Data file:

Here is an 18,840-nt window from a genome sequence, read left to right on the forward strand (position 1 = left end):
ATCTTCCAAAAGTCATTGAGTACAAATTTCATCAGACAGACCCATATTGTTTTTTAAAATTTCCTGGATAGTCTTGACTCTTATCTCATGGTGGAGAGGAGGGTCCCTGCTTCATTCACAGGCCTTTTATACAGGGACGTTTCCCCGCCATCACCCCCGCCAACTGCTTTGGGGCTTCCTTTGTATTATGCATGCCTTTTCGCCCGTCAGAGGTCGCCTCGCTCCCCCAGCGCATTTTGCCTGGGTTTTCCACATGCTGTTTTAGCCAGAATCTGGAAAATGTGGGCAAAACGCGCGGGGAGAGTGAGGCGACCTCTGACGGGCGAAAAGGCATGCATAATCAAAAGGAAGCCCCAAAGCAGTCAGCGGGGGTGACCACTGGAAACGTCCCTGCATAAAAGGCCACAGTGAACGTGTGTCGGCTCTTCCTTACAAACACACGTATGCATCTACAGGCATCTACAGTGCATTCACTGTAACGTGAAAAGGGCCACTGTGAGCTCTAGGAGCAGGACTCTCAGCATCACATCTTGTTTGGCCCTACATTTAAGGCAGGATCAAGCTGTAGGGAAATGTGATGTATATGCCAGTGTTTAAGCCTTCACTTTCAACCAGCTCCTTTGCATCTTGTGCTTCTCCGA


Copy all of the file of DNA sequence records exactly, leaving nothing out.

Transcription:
Here is an 18,840-nt window from a genome sequence, read left to right on the forward strand (position 1 = left end):
ATCTTCCAAAAGTCATTGAGTACAAATTTCATCAGACAGACCCATATTGTTTTTTAAAATTTCCTGGATAGTCTTGACTCTTATCTCATGGTGGAGAGGAGGGTCCCTGCTTCATTCACAGGCCTTTTATACAGGGACGTTTCCCCGCCATCACCCCCGCCAACTGCTTTGGGGCTTCCTTTGTATTATGCATGCCTTTTCGCCCGTCAGAGGTCGCCTCGCTCCCCCAGCGCATTTTGCCTGGGTTTTCCACATGCTGTTTTAGCCAGAATCTGGAAAATGTGGGCAAAACGCGCGGGGAGAGTGAGGCGACCTCTGACGGGCGAAAAGGCATGCATAATCAAAAGGAAGCCCCAAAGCAGTCAGCGGGGGTGACCACTGGAAACGTCCCTGCATAAAAGGCCACAGTGAACGTGTGTCGGCTCTTCCTTACAAACACACGTATGCATCTACAGGCATCTACAGTGCATTCACTGTAACGTGAAAAGGGCCACTGTGAGCTCTAGGAGCAGGACTCTCAGCATCACATCTTGTTTGGCCCTACATTTAAGGCAGGATCAAGCTGTAGGGAAATGTGATGTATATGCCAGTGTTTAAGCCTTCACTTTCAACCAGCTCCTTTGCATCTTGTGCTTCTCCGA